IPS to manage Arlington, but it will remain in state takeover

PHOTO: Scott Elliott
State Board of Education member Dan Elsener asks questions of IPS Superintendent Lewis Ferebee at a board meeting last year.

The Indiana State Board of Education today unanimously voted to let Indianapolis Public Schools manage Arlington High School, but the school will remain in state takeover.

The decision is the latest in a confusing string of actions by the state board over who controls the school, which was severed from district control in 2012 because of low test scores. A deal with charter operator Tindley Accelerated Schools to manage Arlington in state takeover fell apart last year because of cost concerns.

In the last few months, IPS thought Arlington had exited state takeover and been returned to the district, learned that the state board expected to keep the takeover in force and, finally, forged today’s agreement for the district to manage the school again but with the state board still ultimately in charge.

In December, IPS Superintendent Lewis Ferebee hailed a state board vote he said gave IPS back complete control over the school. But in February, state board members said they weren’t ready to relinquish control. The confusion raised concerns among state policymakers and schools that there is no clear path yet on how a school can exit state takeover.

Today, board members referred to IPS as the school’s “manager.”

“You can start telling the community that IPS is going to run this thing,” board member Dan Elsener said.

The deal is contingent on IPS by April 1 entering into a contract with an outside consultant to help improve the school and agreeing to meet data goals that haven’t yet been set.

Elsener said the ultimate goal of state takeover is to give control of the school back to the district. But he said he wants IPS to show marked improvement at the school before that happens.

“We want it right back where it belongs,” Elsener said.

The IPS school board is set to vote next week on a contract with Boston-based Mass Insight, the likely consultant for the school. Arlington will eventually be part of a transformation zone, a turnaround strategy that involves grouping schools and identifying struggling students early.

The strategy has worked in Evansville and state board members said they believe it’s how school turnaround should be handled in the future.

“I’m willing to vote in favor of the concept because I think that’s where we need to be going with all these turnaround schools,” said board member Tony Walker, who said he hoped a similar plan would eventually be put in place at Roosevelt High School in Gary.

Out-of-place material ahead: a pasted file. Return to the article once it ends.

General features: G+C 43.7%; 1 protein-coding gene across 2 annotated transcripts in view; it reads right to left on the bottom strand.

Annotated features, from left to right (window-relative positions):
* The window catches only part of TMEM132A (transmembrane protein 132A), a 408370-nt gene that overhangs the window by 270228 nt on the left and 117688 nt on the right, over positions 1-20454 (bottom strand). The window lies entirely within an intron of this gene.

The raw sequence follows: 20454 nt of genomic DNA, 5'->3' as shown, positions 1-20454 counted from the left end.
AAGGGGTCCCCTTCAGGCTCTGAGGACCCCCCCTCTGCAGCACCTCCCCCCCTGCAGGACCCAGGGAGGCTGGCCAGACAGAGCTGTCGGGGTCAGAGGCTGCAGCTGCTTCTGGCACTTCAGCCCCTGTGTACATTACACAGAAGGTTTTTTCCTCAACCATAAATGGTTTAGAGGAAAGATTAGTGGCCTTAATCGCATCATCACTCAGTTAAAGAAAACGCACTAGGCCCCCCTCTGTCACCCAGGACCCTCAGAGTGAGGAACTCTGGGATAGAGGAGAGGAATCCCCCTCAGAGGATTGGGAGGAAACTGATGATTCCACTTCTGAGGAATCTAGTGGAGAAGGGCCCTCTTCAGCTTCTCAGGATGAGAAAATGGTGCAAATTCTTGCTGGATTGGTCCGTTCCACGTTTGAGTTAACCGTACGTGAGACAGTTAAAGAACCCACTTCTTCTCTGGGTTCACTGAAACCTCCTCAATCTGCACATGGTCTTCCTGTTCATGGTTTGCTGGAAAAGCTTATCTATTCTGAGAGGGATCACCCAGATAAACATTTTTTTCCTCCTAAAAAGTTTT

Ferebee said afterward he came away from the meeting with more clarity, but he said told board members that the process has been “frustrating.” IPS is soon to select a principal for the school, and Ferebee said the district has found $6.5 million in repairs and technology updates it needs to make before it reopens next year.

“We know what we’re expected to bring forth and we’re going to do that,” Ferebee said. “Our role is to identify a great leader, build a team to support the students there and engage the community to improve student outcomes.”

Merging John Marshall High School into Arlington — a controversial idea Ferebee suggested to the state board in October — is no longer being considered, he said. IPS board members and Ferebee initially said they favored merging John Marshall at Arlington, but a meeting at the high school brought several speakers who opposed that plan.

“Part of the input and feedback process was to listen and take that information to inform our decision and we heard a lot of concern around that and it’s something we want to be sensitive to,” Ferebee said.

Plus, he said, starting with a relatively small student population might produce better results. Arlington’s projected enrollment for next fall is 607 students, but most of those will be new seventh graders from nearby elementary schools.

Enrollment at Arlington dropped sharply when Tindley Schools took over from IPS. Its enrollment of nearly 1,200 before the takeover in 2012 dropped to 317 students last year.

“This is almost like a restart,” Ferebee said. “We want to make sure we create a very strong foundation. It may not be the right time to implement a merger when we’ve got that type of work that needs to take place.”

No deal yet on Emma Donnan

Indianapolis Public Schools and Charter Schools USA still haven’t reached a deal to partner on Emma Donnan Middle School, which was handed over to CSUSA in 2012 in state takeover.

The parties have said they want to work together to create an elementary school that feeds into Emma Donnan, which serves grades 7 and 8, under a new state law signed last year that allows compacts between the district and charter school groups. But the company and the district are still hashing through details about how it would work with their lawyers.

State board members urged IPS and CSUSA to have a deal by the April 1 meeting.

“I can tell you we continue to poke, prod and encourage them to move forward,” said Bob Guffin, the state board’s executive director, “and they have made great strides in what they’re doing.”

union power

Charter teachers won big in nation’s first strike. What now?

PHOTO: Yana Kunichoff / Chalkbeat